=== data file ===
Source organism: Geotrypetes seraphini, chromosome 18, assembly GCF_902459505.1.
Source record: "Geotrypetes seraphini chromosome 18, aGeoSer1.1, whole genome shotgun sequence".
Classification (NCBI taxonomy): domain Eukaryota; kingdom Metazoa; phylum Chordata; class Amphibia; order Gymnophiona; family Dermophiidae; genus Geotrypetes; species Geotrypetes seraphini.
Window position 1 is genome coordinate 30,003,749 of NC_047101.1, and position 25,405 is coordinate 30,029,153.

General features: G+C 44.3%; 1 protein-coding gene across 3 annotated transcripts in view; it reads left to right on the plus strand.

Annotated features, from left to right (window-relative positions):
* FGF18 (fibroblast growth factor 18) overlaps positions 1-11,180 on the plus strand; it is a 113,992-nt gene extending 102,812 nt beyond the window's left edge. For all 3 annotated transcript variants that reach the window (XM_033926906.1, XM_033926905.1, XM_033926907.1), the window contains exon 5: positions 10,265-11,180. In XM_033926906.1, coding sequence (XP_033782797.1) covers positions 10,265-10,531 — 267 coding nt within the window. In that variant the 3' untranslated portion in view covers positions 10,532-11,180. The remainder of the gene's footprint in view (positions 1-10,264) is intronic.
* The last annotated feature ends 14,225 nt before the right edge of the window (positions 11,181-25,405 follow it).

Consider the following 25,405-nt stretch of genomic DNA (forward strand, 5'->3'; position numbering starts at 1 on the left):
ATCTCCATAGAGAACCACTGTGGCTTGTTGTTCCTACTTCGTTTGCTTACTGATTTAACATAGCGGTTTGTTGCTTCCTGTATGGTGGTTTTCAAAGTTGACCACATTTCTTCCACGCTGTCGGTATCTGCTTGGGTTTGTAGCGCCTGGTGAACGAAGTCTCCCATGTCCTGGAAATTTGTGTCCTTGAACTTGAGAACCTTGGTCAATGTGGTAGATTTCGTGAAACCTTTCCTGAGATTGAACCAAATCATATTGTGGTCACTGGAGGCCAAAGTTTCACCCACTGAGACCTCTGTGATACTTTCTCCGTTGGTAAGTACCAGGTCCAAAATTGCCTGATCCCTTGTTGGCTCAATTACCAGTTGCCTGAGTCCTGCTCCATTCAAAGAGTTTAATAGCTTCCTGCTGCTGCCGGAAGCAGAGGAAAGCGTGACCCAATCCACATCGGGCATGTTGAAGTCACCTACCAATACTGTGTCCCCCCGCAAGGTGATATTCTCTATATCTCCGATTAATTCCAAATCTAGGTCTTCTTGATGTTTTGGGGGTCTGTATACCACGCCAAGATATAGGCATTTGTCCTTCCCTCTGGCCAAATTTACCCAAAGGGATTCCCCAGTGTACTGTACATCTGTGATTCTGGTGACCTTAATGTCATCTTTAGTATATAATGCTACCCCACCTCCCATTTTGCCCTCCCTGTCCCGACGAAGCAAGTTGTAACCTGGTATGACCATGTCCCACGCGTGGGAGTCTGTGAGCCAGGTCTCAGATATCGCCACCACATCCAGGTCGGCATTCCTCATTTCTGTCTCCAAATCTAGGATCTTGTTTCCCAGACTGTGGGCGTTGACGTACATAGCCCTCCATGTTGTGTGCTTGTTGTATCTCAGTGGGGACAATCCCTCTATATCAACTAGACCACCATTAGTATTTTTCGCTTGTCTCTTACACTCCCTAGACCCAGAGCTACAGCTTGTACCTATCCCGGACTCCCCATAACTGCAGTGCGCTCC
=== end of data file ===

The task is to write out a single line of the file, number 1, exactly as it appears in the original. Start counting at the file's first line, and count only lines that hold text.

Source organism: Geotrypetes seraphini, chromosome 18, assembly GCF_902459505.1.